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The Marketplace Fairness Act passed with a vote of 69-27 yesterday in the democrat-controlled Senate, and will now move on to the House. 23 out of the 27 ‘nay’ votes came from republicans and only 21 of the ‘yea’ votes came from the GOP. It’s clear that this bill was heavily favored by the democrats but split down the middle by Senate republicans. It will be interesting to see how this data transfers to the republican-controlled House.
The Marketplace Fairness Act makes Internet taxes a states’ issue. If the online business has a physical location in the state, it must collect based on that state’s tax code, but only from buyers from other states. The bill brings money from other states into the state the business is based in. You can read more about the bill from this previous post.
When reading about this bill, it’s easy to picture legislatures saving the small mom-and-pop stores on Main Street from big bad online retailers. In this story, local human interaction is good, global faceless online corporations are bad. However, in the modern era, mom and pop stores can be found both in small town America and online. Small businesses start selling their products online or entrepreneurs go straight to the Internet and skip the brick and mortar phase entirely.
It’s the small online businesses that are most concerned about the Act. Amazon has entire buildings full of accountants and lawyers, but the local toffee company that’s slowly growing in popularity can’t afford the manpower figure out the tax codes of various states and handle the books correctly. This is not a new problem for businesses, collecting taxes across states has been an issue long before the Internet.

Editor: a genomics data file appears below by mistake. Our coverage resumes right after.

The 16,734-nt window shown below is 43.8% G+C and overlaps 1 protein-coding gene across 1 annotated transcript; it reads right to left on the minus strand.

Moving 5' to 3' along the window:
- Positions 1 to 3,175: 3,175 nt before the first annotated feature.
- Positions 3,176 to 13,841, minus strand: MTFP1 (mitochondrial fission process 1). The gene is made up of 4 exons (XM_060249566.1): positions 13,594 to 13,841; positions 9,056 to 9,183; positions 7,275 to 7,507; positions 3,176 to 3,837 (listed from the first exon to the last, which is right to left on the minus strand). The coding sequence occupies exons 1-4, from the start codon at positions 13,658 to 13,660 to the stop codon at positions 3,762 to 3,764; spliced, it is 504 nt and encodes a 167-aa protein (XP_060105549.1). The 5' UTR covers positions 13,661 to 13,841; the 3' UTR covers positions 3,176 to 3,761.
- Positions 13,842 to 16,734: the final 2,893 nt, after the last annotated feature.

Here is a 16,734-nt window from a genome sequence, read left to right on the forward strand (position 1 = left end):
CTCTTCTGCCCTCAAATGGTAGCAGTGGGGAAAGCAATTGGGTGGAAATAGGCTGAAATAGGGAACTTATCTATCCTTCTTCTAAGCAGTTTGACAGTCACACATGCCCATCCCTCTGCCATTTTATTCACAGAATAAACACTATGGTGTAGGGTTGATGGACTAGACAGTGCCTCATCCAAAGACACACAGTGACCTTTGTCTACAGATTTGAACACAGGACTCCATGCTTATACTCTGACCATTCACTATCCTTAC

MarketplaceFairness.org explains that precedents set for interstate taxes are outdated with regards to the Internet. Currently, lawmakers look to National Bellas Hess v. Illinois Department of Revenue for a tax guide. The case determined that companies don’t need to collect taxes in other states because keeping up with 50 different tax codes is cumbersome. The website goes out of its way to point out that this case was resolved in 1967. There was no Internet in 1967, much less ecommerce.
Proponents of the bill have pointed out that it’s a lot easier to calculate and collect taxes now than it was in the 60s because small businesses have – wait for it – Internet technology. We have websites, we have algorithms, and we have software.
The current act has implemented a $1,000,000 threshold that small businesses must cross before they start paying the tax. This way the tiny mom and pop store based in Mississippi doesn’t have to figure out another tax code for their handful of customers in North Dakota.
Politicians stand by this bill because they see it as a way to place small businesses on a level playing field with major corporations. They like how the tax benefits individual states rather than the federal government. It’s a curious bill to follow as it moves to the House.